Hackers carried out a destructive cyber-attack against Holiday Inn owner Intercontinental Hotels Group (IHG) “for fun”.
Describing themselves as a couple from Vietnam, they say they first tried a ransomware attack, then deleted large amounts of data when they were foiled. They accessed the FTSE 100 firm’s databases thanks to an easily found and weak password, Qwerty1234.
An expert says the case highlights the vindictive side of criminal hackers.
UK-based IHG operates 6,000 hotels around the world, including the Holiday Inn, Crowne Plaza and Regent brands.
On Monday last week, customers reported widespread problems with booking and check-in. For 24 hours IHG responded to complaints on social media by saying that the company was “undergoing system maintenance”.
Then on the Tuesday afternoon it told investors that it had been hacked. “Booking channels and other applications have been significantly disrupted since yesterday,” it said in an official notice lodged with the London Stock Exchange.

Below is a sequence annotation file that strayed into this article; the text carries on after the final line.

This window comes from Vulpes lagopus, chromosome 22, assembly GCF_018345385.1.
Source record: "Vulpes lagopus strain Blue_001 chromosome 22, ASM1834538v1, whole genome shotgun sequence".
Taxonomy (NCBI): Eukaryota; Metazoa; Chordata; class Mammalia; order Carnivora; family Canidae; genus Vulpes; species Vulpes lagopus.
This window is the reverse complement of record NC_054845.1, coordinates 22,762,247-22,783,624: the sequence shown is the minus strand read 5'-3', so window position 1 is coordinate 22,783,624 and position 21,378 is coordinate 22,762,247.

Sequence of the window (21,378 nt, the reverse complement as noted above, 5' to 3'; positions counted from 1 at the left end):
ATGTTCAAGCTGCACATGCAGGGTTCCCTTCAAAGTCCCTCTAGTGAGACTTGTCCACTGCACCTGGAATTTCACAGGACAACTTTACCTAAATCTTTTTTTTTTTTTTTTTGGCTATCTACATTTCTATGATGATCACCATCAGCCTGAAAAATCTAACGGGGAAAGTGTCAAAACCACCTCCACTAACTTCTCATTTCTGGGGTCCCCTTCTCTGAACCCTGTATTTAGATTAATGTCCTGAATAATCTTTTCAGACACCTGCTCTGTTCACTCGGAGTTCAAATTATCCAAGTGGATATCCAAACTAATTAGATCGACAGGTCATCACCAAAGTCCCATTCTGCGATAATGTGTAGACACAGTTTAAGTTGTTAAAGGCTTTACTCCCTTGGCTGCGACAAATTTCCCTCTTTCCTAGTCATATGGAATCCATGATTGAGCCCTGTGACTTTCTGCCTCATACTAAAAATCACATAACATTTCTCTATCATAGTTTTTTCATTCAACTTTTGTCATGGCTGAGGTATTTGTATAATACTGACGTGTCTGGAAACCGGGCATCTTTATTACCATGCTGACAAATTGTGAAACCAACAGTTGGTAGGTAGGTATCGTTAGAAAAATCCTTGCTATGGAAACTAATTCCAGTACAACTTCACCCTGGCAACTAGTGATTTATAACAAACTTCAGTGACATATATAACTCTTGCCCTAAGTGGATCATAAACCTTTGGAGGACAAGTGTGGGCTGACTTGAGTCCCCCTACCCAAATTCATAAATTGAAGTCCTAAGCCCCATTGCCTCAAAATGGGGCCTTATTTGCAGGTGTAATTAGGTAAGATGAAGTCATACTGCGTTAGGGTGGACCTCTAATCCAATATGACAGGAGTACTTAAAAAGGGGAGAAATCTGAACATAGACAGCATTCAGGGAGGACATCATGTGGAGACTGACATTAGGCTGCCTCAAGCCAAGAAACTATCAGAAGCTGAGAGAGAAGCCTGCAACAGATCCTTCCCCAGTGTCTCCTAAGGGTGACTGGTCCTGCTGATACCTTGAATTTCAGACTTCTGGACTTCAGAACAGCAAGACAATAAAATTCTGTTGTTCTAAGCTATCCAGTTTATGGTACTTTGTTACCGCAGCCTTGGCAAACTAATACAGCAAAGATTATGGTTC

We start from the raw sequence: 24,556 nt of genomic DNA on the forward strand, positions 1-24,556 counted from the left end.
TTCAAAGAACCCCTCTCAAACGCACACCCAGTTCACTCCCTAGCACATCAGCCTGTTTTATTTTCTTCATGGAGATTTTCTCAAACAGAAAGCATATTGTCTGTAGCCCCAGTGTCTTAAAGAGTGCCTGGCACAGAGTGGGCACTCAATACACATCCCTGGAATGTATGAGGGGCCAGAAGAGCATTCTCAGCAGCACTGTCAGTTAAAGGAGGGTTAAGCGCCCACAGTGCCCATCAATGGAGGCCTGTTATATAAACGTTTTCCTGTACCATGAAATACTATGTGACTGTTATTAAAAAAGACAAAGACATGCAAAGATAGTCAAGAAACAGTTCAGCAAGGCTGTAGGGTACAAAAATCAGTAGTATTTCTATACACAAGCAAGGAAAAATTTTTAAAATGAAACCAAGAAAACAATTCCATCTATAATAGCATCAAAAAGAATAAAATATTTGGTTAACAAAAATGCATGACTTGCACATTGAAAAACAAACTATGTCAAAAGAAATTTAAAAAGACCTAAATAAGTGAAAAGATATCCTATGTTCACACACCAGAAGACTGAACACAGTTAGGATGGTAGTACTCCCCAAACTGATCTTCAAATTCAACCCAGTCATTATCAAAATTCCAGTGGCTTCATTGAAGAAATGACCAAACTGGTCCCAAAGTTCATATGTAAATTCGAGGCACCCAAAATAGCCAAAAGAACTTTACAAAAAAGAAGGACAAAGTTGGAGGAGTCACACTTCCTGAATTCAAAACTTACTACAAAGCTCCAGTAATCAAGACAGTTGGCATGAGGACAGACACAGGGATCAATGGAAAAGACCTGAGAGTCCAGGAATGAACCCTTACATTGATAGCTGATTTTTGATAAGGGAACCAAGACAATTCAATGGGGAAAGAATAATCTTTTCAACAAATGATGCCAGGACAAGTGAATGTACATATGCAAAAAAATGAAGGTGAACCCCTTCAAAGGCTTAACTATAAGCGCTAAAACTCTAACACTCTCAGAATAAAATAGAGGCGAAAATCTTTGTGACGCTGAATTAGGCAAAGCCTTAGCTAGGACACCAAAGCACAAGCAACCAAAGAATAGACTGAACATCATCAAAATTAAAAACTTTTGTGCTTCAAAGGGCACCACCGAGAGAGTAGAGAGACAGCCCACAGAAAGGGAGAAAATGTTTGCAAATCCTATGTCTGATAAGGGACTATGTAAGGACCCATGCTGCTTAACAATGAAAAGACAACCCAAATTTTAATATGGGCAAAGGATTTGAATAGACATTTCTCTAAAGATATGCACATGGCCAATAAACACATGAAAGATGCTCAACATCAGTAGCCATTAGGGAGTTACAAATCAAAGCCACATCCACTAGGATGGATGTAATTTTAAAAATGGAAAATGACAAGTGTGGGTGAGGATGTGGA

The hackers, calling themselves TeaPea, contacted the BBC on the encrypted messaging app, Telegram, providing screenshots as evidence that they had carried out the hack.
The images, which IHG has confirmed are genuine, show they gained access to the company’s internal Outlook emails, Microsoft Teams chats and server directories.
“Our attack was originally planned to be a ransomware but the company’s IT team kept isolating servers before we had a chance to deploy it, so we thought to have some funny [sic]. We did a wiper attack instead,” one of the hackers said. A wiper attack is a form of cyber-attack that irreversibly destroys data, documents and files.
IHG says customer-facing systems are returning to normal but that services may remain intermittent.
The hackers are showing no remorse about the disruption they have caused the company and its customers.
“We don’t feel guilty, really. We prefer to have a legal job here in Vietnam but the wage is average $300 per month. I’m sure our hack won’t hurt the company a lot.”